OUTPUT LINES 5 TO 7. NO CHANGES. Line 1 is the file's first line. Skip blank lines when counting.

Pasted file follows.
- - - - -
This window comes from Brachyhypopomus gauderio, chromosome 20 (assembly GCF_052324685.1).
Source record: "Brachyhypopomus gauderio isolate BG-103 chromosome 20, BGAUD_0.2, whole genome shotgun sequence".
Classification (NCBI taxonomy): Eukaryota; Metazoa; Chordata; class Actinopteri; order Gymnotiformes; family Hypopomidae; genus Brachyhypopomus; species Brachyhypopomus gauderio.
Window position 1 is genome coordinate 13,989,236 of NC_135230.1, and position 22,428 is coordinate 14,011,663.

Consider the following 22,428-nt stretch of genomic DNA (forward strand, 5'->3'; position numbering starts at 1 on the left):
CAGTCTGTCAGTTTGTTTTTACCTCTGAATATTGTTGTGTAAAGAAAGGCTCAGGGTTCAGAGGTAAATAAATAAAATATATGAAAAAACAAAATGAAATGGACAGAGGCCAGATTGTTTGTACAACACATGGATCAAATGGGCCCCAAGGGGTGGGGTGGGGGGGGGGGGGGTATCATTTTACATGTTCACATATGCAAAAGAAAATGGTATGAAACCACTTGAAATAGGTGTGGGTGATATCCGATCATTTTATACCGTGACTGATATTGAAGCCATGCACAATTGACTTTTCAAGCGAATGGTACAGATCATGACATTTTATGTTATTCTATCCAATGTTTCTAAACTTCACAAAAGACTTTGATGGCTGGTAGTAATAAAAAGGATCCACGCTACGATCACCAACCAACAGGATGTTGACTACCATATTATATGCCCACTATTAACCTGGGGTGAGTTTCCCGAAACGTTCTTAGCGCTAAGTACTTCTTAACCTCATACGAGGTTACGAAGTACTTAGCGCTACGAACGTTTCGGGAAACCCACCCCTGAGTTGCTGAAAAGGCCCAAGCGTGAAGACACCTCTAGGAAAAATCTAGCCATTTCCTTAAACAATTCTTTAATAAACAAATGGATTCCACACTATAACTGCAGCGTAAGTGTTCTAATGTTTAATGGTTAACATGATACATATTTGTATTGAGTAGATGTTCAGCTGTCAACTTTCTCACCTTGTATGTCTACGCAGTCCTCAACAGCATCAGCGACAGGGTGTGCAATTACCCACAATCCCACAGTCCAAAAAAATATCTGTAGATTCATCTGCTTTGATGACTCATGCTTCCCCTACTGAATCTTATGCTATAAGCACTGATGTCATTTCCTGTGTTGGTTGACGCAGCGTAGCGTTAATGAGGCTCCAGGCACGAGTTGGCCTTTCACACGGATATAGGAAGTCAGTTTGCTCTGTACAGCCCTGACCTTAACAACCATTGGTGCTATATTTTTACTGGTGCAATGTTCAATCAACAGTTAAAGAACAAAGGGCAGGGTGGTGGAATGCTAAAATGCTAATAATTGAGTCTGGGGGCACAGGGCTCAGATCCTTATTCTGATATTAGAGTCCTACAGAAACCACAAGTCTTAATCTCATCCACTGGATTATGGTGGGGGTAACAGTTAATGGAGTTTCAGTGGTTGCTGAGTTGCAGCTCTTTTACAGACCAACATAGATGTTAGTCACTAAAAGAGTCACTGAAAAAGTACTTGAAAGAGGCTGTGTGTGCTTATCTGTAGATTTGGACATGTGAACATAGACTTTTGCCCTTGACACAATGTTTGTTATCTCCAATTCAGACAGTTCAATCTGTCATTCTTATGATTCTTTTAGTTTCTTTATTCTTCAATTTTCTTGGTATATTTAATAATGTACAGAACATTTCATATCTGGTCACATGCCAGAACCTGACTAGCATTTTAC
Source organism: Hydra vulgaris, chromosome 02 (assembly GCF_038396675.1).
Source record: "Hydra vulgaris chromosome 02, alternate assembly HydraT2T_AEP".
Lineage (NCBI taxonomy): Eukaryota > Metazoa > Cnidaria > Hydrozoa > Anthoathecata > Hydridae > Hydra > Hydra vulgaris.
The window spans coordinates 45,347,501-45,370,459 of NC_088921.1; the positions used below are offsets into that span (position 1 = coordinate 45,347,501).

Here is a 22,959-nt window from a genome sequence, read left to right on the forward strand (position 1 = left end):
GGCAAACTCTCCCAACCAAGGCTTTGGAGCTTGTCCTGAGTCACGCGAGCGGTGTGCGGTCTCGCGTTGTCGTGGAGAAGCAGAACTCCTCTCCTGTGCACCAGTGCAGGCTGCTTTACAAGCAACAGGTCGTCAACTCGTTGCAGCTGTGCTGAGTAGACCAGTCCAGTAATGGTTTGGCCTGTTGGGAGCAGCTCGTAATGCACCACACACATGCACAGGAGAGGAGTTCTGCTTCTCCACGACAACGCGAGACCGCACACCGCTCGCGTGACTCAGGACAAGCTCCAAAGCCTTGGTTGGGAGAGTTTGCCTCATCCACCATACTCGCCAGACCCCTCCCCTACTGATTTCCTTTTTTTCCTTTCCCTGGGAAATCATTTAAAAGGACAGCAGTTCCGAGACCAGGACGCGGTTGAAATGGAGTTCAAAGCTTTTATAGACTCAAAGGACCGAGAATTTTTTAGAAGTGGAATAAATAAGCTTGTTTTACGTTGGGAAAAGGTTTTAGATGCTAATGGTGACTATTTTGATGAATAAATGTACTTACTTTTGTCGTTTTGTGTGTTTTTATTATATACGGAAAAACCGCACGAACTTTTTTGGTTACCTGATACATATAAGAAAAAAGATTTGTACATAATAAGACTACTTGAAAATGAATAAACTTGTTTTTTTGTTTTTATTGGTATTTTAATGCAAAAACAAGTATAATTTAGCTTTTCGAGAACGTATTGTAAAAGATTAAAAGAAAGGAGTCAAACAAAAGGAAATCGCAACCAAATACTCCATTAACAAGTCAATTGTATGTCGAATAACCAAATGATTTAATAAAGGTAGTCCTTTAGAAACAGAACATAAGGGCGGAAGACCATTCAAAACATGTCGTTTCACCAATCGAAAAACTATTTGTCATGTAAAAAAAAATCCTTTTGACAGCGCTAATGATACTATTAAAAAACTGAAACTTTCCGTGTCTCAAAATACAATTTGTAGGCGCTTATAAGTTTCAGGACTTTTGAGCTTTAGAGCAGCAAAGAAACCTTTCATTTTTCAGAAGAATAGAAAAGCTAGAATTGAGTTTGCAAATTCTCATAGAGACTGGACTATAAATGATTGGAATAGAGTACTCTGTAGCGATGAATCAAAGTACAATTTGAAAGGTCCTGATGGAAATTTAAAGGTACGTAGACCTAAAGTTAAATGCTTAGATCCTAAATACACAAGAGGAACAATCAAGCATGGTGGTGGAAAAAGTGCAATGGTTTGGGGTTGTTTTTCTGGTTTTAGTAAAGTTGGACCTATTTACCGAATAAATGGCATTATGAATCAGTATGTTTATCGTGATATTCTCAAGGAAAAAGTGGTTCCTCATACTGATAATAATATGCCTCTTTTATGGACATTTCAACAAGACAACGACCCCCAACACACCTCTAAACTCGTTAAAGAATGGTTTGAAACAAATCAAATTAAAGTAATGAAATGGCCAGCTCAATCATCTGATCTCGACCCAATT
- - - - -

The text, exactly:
Consider the following 22,428-nt stretch of genomic DNA (forward strand, 5'->3'; position numbering starts at 1 on the left):
CAGTCTGTCAGTTTGTTTTTACCTCTGAATATTGTTGTGTAAAGAAAGGCTCAGGGTTCAGAGGTAAATAAATAAAATATATGAAAAAACAAAATGAAATGGACAGAGGCCAGATTGTTTGTACAACACATGGATCAAATGGGCCCCAAGGGGTGGGGTGGGGGGGGGGGGGGTATCATTTTACATGTTCACATATGCAAAAGAAAATGGTATGAAACCACTTGAAATAGGTGTGGGTGATATCCGATCATTTTATACCGTGACTGATATTGAAGCCATGCACAATTGACTTTTCAAGCGAATGGTACAGATCATGACATTTTATGTTATTCTATCCAATGTTTCTAAACTTCACAAAAGACTTTGATGGCTGGTAGTAATAAAAAGGATCCACGCTACGATCACCAACCAACAGGATGTTGACTACCATATTATATGCCCACTATTAACCTGGGGTGAGTTTCCCGAAACGTTCTTAGCGCTAAGTACTTCTTAACCTCATACGAGGTTACGAAGTACTTAGCGCTACGAACGTTTCGGGAAACCCACCCCTGAGTTGCTGAAAAGGCCCAAGCGTGAAGACACCTCTAGGAAAAATCTAGCCATTTCCTTAAACAATTCTTTAATAAACAAATGGATTCCACACTATAACTGCAGCGTAAGTGTTCTAATGTTTAATGGTTAACATGATACATATTTGTATTGAGTAGATGTTCAGCTGTCAACTTTCTCACCTTGTATGTCTACGCAGTCCTCAACAGCATCAGCGACAGGGTGTGCAATTACCCACAATCCCACAGTCCAAAAAAATATCTGTAGATTCATCTGCTTTGATGACTCATGCTTCCCCTACTGAATCTTATGCTATAAGCACTGATGTCATTTCCTGTGTTGGTTGACGCAGCGTAGCGTTAATGAGGCTCCAGGCACGAGTTGGCCTTTCACACGGATATAGGAAGTCAGTTTGCTCTGTACAGCCCTGACCTTAACAACCATTGGTGCTATATTTTTACTGGTGCAATGTTCAATCAACAGTTAAAGAACAAAGGGCAGGGTGGTGGAATGCTAAAATGCTAATAATTGAGTCTGGGGGCACAGGGCTCAGATCCTTATTCTGATATTAGAGTCCTACAGAAACCACAAGTCTTAATCTCATCCACTGGATTATGGTGGGGGTAACAGTTAATGGAGTTTCAGTGGTTGCTGAGTTGCAGCTCTTTTACAGACCAACATAGATGTTAGTCACTAAAAGAGTCACTGAAAAAGTACTTGAAAGAGGCTGTGTGTGCTTATCTGTAGATTTGGACATGTGAACATAGACTTTTGCCCTTGACACAATGTTTGTTATCTCCAATTCAGACAGTTCAATCTGTCATTCTTATGATTCTTTTAGTTTCTTTATTCTTCAATTTTCTTGGTATATTTAATAATGTACAGAACATTTCATATCTGGTCACATGCCAGAACCTGACTAGCATTTTAC
Source organism: Hydra vulgaris, chromosome 02 (assembly GCF_038396675.1).